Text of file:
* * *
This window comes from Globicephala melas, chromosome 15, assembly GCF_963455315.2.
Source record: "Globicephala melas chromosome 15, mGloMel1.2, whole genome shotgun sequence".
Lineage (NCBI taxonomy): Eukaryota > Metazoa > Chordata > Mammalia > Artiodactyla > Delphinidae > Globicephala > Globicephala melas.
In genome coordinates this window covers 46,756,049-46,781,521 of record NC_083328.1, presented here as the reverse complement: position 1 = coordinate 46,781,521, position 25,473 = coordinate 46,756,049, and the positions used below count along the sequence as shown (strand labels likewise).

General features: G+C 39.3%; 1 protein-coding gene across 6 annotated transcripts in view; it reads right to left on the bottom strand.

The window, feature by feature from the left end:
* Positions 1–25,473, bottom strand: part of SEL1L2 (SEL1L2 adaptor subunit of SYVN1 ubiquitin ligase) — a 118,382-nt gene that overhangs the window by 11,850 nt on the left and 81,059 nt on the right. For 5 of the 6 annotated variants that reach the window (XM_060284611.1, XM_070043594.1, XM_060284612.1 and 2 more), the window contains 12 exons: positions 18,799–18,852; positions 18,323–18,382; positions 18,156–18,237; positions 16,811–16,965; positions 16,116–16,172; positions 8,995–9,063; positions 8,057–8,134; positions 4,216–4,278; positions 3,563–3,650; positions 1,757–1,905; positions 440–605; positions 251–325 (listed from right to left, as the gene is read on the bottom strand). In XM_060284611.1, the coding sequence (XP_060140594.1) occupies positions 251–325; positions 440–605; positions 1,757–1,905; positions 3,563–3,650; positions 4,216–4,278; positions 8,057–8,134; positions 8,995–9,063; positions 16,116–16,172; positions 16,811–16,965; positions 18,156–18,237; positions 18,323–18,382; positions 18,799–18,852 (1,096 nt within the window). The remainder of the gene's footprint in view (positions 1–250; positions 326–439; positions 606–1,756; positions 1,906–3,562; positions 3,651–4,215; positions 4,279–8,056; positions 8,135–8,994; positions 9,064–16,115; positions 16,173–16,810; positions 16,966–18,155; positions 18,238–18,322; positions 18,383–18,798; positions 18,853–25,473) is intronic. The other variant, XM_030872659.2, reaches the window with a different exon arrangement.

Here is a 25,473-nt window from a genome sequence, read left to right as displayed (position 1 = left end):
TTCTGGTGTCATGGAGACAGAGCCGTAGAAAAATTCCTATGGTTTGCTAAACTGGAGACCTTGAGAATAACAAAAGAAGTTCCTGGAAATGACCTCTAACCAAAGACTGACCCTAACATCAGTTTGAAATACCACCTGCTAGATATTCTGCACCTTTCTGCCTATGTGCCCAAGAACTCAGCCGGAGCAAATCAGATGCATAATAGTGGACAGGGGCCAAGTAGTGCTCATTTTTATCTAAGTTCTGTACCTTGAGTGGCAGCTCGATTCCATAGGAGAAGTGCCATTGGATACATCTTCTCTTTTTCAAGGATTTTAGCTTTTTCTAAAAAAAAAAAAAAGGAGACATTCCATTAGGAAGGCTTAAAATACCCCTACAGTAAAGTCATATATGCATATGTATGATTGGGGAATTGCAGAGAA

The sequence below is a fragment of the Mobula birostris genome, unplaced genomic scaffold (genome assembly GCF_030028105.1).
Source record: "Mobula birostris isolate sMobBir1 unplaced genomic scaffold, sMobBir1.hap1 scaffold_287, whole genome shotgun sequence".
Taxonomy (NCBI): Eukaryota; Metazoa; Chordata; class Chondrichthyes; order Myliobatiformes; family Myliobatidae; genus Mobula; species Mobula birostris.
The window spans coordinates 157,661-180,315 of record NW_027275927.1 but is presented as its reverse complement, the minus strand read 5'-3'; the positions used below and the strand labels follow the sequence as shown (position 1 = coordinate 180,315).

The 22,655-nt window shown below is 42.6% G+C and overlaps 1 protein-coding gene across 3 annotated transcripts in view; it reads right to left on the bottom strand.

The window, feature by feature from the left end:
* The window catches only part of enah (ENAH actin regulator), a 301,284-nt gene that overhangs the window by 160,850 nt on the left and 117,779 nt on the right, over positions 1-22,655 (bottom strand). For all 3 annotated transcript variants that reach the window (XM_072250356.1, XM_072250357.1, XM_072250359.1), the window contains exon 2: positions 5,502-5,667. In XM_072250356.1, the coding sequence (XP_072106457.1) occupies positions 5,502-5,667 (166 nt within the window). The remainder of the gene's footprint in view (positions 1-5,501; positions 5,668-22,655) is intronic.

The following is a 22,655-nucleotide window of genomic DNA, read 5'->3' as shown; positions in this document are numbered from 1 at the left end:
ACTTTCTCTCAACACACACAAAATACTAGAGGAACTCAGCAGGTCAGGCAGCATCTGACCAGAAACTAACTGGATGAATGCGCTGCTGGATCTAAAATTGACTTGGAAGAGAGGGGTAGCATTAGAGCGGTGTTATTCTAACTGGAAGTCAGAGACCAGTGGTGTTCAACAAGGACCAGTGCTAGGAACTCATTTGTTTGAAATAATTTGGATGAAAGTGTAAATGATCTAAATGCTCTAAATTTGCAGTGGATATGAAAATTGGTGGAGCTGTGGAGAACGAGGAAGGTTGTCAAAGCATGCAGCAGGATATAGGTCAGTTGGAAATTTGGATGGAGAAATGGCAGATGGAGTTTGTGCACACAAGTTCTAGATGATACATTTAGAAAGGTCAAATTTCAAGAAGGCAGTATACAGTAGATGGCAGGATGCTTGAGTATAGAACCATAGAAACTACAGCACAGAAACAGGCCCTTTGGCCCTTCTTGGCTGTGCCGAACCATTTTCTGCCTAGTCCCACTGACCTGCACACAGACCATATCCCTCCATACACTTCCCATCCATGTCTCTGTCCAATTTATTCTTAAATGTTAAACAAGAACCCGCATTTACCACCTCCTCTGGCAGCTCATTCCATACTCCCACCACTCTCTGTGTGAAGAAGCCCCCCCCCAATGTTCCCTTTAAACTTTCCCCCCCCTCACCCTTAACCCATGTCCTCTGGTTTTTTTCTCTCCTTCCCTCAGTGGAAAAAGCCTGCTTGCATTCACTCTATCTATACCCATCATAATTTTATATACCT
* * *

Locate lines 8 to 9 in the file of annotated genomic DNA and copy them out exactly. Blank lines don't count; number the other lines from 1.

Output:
Here is a 25,473-nt window from a genome sequence, read left to right as displayed (position 1 = left end):
TTCTGGTGTCATGGAGACAGAGCCGTAGAAAAATTCCTATGGTTTGCTAAACTGGAGACCTTGAGAATAACAAAAGAAGTTCCTGGAAATGACCTCTAACCAAAGACTGACCCTAACATCAGTTTGAAATACCACCTGCTAGATATTCTGCACCTTTCTGCCTATGTGCCCAAGAACTCAGCCGGAGCAAATCAGATGCATAATAGTGGACAGGGGCCAAGTAGTGCTCATTTTTATCTAAGTTCTGTACCTTGAGTGGCAGCTCGATTCCATAGGAGAAGTGCCATTGGATACATCTTCTCTTTTTCAAGGATTTTAGCTTTTTCTAAAAAAAAAAAAAAGGAGACATTCCATTAGGAAGGCTTAAAATACCCCTACAGTAAAGTCATATATGCATATGTATGATTGGGGAATTGCAGAGAA